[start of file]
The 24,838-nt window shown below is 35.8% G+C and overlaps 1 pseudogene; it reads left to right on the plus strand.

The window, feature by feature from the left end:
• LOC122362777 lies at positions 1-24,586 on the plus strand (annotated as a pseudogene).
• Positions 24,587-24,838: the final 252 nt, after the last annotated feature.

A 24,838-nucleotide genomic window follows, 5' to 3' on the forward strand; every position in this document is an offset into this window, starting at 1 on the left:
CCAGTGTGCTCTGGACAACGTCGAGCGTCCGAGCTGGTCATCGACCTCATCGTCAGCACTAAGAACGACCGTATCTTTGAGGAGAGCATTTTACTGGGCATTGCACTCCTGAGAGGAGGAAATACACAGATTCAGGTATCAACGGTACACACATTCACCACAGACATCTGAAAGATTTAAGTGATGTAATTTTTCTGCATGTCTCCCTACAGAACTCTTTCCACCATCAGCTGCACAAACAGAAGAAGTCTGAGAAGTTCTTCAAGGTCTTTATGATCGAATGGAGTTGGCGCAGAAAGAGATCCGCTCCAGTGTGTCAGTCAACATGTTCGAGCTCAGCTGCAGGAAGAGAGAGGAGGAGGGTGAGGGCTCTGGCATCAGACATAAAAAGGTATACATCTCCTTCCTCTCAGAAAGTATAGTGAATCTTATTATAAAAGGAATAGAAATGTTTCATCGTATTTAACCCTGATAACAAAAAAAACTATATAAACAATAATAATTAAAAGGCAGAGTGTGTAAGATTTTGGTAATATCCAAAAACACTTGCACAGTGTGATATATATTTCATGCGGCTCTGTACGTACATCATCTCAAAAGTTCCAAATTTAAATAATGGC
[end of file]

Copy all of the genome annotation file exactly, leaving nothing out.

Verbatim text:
The 24,838-nt window shown below is 35.8% G+C and overlaps 1 pseudogene; it reads left to right on the plus strand.

The window, feature by feature from the left end:
• LOC122362777 lies at positions 1-24,586 on the plus strand (annotated as a pseudogene).
• Positions 24,587-24,838: the final 252 nt, after the last annotated feature.

A 24,838-nucleotide genomic window follows, 5' to 3' on the forward strand; every position in this document is an offset into this window, starting at 1 on the left:
CCAGTGTGCTCTGGACAACGTCGAGCGTCCGAGCTGGTCATCGACCTCATCGTCAGCACTAAGAACGACCGTATCTTTGAGGAGAGCATTTTACTGGGCATTGCACTCCTGAGAGGAGGAAATACACAGATTCAGGTATCAACGGTACACACATTCACCACAGACATCTGAAAGATTTAAGTGATGTAATTTTTCTGCATGTCTCCCTACAGAACTCTTTCCACCATCAGCTGCACAAACAGAAGAAGTCTGAGAAGTTCTTCAAGGTCTTTATGATCGAATGGAGTTGGCGCAGAAAGAGATCCGCTCCAGTGTGTCAGTCAACATGTTCGAGCTCAGCTGCAGGAAGAGAGAGGAGGAGGGTGAGGGCTCTGGCATCAGACATAAAAAGGTATACATCTCCTTCCTCTCAGAAAGTATAGTGAATCTTATTATAAAAGGAATAGAAATGTTTCATCGTATTTAACCCTGATAACAAAAAAAACTATATAAACAATAATAATTAAAAGGCAGAGTGTGTAAGATTTTGGTAATATCCAAAAACACTTGCACAGTGTGATATATATTTCATGCGGCTCTGTACGTACATCATCTCAAAAGTTCCAAATTTAAATAATGGC